Re: Line breeding vs hybridization
- Subject: Re: Line breeding vs hybridization
- From: Betsy Feuerstein <email@example.com>
- Date: Sat, 23 Jun 2001 00:15:58 -0500 (CDT)
Neil, what a well spoken commentary upon personal choice of like and dislike.
Those who hold true to either side of the coin, will find life to be rather
rigid and unforgiving when they step off of their high and mighty mountains and
come down here to the realm of nature in the valley where anything goes and
everything has an opportunity.
Neil Carroll wrote:
> Ron, It is rare that I have read such furious defense of the keeping of
> "pure" species and such an aversion to hybridization. I personally am a
> species collector because I enjoy the beauty of what I am attracted to. But,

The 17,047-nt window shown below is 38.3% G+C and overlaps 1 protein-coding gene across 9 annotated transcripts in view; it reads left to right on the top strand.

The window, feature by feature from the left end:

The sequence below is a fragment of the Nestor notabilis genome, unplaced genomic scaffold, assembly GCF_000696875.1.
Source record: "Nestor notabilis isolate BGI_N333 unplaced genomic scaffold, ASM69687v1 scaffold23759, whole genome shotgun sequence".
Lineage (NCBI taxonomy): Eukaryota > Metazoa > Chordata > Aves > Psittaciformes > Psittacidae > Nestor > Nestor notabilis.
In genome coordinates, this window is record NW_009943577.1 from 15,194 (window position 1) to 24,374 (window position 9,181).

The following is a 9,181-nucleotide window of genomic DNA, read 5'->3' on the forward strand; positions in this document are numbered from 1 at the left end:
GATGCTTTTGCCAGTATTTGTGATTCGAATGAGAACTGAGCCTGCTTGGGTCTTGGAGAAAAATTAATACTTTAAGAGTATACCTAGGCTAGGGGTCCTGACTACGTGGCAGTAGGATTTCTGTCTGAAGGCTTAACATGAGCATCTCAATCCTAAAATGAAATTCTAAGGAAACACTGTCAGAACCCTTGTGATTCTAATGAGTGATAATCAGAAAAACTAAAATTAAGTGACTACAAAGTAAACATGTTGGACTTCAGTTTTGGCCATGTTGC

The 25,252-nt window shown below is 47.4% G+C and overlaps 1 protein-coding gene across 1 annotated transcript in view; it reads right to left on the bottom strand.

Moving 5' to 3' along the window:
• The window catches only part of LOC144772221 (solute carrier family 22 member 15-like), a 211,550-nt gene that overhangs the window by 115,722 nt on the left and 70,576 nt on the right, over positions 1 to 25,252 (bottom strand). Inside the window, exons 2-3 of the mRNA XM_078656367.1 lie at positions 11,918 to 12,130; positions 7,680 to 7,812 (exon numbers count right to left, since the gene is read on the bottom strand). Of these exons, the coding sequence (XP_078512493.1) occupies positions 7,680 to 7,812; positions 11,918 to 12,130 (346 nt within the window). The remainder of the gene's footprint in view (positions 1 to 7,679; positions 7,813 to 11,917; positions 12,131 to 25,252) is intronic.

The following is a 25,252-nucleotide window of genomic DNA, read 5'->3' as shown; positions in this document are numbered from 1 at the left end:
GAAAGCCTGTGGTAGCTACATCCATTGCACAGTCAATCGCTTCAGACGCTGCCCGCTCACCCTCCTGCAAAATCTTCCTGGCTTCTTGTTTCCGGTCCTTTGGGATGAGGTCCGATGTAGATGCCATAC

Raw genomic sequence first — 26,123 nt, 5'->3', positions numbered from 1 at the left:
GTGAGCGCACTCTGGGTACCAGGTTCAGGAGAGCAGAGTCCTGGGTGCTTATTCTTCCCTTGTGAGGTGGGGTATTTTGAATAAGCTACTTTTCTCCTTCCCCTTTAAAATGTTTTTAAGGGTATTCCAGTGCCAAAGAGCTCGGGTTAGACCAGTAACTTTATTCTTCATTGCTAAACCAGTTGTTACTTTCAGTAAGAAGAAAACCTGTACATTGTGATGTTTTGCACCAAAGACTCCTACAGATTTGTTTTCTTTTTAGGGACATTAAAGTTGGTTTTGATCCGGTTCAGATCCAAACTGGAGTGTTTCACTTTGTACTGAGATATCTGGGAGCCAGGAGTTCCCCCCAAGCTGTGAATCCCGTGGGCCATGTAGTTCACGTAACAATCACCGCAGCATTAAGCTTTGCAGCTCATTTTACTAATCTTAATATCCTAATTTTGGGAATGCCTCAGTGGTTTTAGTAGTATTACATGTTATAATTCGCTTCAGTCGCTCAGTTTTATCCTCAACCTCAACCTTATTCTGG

> beyond the taxonomists' obvious frustration with hybridizers, I see no
> reason to viscously attack those who wish to hybridize. Your point of view
> seems to exclude and put "outside of Nature" humans. I can think of no
> scenario that excludes humans from nature. We and what we do are intricatly
> and inextricably a part of Nature. NO matter how "obscene" you think people
> Beauty is in the eye of the beholder. I like Anthurium but find Spaths
> rather banal. I find Amorph. and Dracontium beautiful but know that the
> population at large would find them ugly. The plants we enjoy are enjoyed
> because of a VISUAL beauty we find in them.
> I have heard many taxonomists , who mostly deal with "ornamental" or
> collector species (particularly aroids, bromeliads, orchids, etc.), that
> speak of the particular "beauty" over this or that species. In ornamentals
> people hybridize to try to find more "beauty" in what they grow. This is
> there opinion. It is no less valid than yours. To belittle and accuse people
> of doing some sort of irreparable harm is unfair and very narrow in vision.
> The big bang brought us in and a singularity may take us out.......so enjoy
> ......and let others enjoy.
> Maybe you all are just kidding